Who will benefit?

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Who will benefit?

Post by T on Thu Mar 12, 2015 5:13 am

Under his proposal, LeBuffoon seeks to reduce the state's top income tax rate from 7.95 percent to 5.75 percent. His sales tax proposal includes increasing the state's sales tax from 5.5 percent to 6.5 percent and broadens it to include most products and services sold in the state. Many services currently are exempt from the sales tax.

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Whether you agree ideologically with LeBuffoon's proposal or not, the facts are, 95% of the River Valley's citizens will remain in the same income tax bracket, and 100% will pay more in sales tax.  Only a select group will benefit from this tax proposal, and we all know what group that is.

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Re: Who will benefit?

Post by Big Jim on Thu Mar 12, 2015 10:00 am

Same "bracket" but double the exemption so darn near 100% of River Valley citizens will pay zip in income taxes.  They aren't paying now with now with the $9,400 individual deduction which will be pushed up to $20,000 with the change.  Not many in the valley earn $20,000.  That means they will pay nothing while still getting earned income tax credit, child credit, sales tax credit still getting back more than they paid in.

On second thought you are right T, "95% of the River Valley's citizens will remain in the same income tax bracket" the ZERO income tax bracket.  The only people in the valley  with incomes over the $20,000 in the valley are government workers and most of them don't live in the valley, just get their paychecks and bennies from the valley property tax payers.

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Re: Who will benefit?

Post by T on Thu Mar 12, 2015 6:28 pm

Of course I'm right.  Was there ever any doubt?  Very Happy

...and yet, you fail to mention the increase in sales tax.  Nice spin there Candy.

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Re: Who will benefit?

Post by T on Thu Mar 12, 2015 6:34 pm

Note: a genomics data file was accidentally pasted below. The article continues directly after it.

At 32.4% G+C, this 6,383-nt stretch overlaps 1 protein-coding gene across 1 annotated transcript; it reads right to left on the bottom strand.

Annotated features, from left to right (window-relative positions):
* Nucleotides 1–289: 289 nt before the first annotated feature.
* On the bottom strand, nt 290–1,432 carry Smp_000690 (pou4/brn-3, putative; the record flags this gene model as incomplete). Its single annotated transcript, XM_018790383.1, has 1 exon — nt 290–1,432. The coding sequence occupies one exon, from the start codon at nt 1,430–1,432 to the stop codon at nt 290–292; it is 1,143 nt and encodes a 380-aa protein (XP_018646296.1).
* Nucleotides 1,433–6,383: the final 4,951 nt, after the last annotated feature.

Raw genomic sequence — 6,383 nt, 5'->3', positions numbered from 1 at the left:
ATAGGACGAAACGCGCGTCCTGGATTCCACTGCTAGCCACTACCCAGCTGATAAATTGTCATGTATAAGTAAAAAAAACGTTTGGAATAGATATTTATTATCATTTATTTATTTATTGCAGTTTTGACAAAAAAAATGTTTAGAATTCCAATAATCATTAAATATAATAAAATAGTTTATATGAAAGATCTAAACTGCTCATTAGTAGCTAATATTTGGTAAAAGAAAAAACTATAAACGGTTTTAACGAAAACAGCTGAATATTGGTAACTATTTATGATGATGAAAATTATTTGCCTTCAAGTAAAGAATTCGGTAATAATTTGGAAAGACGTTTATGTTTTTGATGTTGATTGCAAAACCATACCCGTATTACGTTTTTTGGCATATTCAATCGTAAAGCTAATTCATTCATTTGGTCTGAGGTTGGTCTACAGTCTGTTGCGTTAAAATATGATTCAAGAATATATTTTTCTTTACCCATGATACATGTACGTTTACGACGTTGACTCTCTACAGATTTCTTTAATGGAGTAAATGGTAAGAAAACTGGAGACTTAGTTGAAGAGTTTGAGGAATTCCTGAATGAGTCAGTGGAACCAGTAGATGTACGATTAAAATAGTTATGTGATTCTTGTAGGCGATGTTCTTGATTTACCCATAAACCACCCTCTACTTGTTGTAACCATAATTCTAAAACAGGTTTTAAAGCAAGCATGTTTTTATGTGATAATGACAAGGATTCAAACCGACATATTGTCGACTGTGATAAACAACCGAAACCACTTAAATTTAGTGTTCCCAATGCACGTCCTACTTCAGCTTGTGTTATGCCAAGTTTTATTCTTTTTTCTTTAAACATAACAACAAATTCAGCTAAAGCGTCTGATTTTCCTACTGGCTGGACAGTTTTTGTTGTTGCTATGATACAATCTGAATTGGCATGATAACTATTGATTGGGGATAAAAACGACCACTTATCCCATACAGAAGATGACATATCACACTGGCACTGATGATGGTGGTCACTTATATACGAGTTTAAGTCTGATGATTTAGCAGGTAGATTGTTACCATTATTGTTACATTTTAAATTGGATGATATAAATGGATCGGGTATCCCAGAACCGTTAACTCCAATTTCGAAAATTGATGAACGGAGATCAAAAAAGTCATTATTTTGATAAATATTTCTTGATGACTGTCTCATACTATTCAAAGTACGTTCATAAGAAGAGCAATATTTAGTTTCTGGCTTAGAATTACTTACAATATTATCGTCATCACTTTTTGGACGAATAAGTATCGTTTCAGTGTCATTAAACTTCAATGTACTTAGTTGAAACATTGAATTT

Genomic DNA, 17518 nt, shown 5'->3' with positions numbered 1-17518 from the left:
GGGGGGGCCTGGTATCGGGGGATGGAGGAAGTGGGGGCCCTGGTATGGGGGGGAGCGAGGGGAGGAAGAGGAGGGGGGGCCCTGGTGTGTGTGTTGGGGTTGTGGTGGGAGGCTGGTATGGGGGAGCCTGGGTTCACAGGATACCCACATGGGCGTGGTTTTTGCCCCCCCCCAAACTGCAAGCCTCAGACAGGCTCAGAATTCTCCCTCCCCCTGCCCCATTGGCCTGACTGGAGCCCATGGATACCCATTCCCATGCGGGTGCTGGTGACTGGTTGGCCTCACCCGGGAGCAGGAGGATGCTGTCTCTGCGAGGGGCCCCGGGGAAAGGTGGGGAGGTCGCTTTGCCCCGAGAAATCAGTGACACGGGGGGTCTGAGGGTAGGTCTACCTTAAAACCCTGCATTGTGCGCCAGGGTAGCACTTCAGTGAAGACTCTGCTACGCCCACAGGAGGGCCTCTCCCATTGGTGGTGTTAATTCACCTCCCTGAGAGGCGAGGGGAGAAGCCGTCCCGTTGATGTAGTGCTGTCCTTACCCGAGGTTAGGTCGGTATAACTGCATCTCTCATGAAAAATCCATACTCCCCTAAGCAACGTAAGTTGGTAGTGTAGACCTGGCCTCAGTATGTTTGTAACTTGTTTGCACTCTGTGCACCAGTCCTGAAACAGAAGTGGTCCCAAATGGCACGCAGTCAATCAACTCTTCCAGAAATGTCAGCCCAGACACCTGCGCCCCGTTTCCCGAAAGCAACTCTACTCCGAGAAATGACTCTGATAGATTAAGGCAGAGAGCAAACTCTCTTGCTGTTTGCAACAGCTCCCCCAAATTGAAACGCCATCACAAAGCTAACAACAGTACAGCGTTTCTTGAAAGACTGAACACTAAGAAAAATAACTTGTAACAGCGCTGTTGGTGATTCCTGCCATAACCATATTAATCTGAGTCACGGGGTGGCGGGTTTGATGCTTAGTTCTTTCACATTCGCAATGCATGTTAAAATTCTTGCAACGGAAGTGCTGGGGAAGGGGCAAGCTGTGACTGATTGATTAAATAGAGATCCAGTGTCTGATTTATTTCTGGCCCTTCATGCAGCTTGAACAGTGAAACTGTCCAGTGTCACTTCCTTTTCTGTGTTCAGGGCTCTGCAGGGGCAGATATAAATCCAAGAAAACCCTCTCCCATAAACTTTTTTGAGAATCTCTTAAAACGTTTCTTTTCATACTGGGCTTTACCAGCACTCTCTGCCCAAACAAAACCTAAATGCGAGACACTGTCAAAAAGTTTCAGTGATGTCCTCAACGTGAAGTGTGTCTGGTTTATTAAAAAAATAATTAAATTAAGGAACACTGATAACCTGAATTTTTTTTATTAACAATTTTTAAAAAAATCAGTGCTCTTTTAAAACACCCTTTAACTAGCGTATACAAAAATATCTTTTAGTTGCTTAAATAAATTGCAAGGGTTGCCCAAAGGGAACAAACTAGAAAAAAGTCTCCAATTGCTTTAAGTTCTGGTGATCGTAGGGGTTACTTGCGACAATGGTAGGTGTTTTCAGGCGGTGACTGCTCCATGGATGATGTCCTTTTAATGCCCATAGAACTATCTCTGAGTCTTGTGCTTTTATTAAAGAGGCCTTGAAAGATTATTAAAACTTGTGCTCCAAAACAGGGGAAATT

Big Jim wrote:They aren't paying now with now with the $9,400 individual deduction which will be pushed up to $20,000 with the change.  Not many in the valley earn $20,000.  That means they will pay nothing while still getting earned income tax credit, child credit, sales tax credit still getting back more than they paid in.

Which is why LeBuffoon's proposed pension exemption will only help the people who don't need the help.  

My father-in-law worked in "the mill" for 40+ years and has been retired for 30+ years.  He collects Social Security and a pension from "the mill".  His income is so low, he pays absolutely no federal or state income tax. But, he's going to pay a lot more sales tax, and more than likely property tax as well.

So, you're agreeing with me. LeBuffoon's proposal is going to hurt everyone in the River Valley, unless you're wealthy. If your wealthy, your situation will improve.

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Re: Who will benefit?

Post by Big Jim on Fri Mar 13, 2015 8:08 am

No, I am not agreeing with you on your father's pension or social security, both of which weren't being taxed before because they are pension and social security taking them out of the taxable earned income category. Under LePage's plan he will continue to not be taxed on his pension and continue to not be taxed on his social security, AND he will receive a sales tax credit he will not only continue to get back than paid in he will get even more back.

Out of curiosity, what is your definition of "wealthy" and specifically who in the River Valley meets your definition? Names and source of "wealth" please.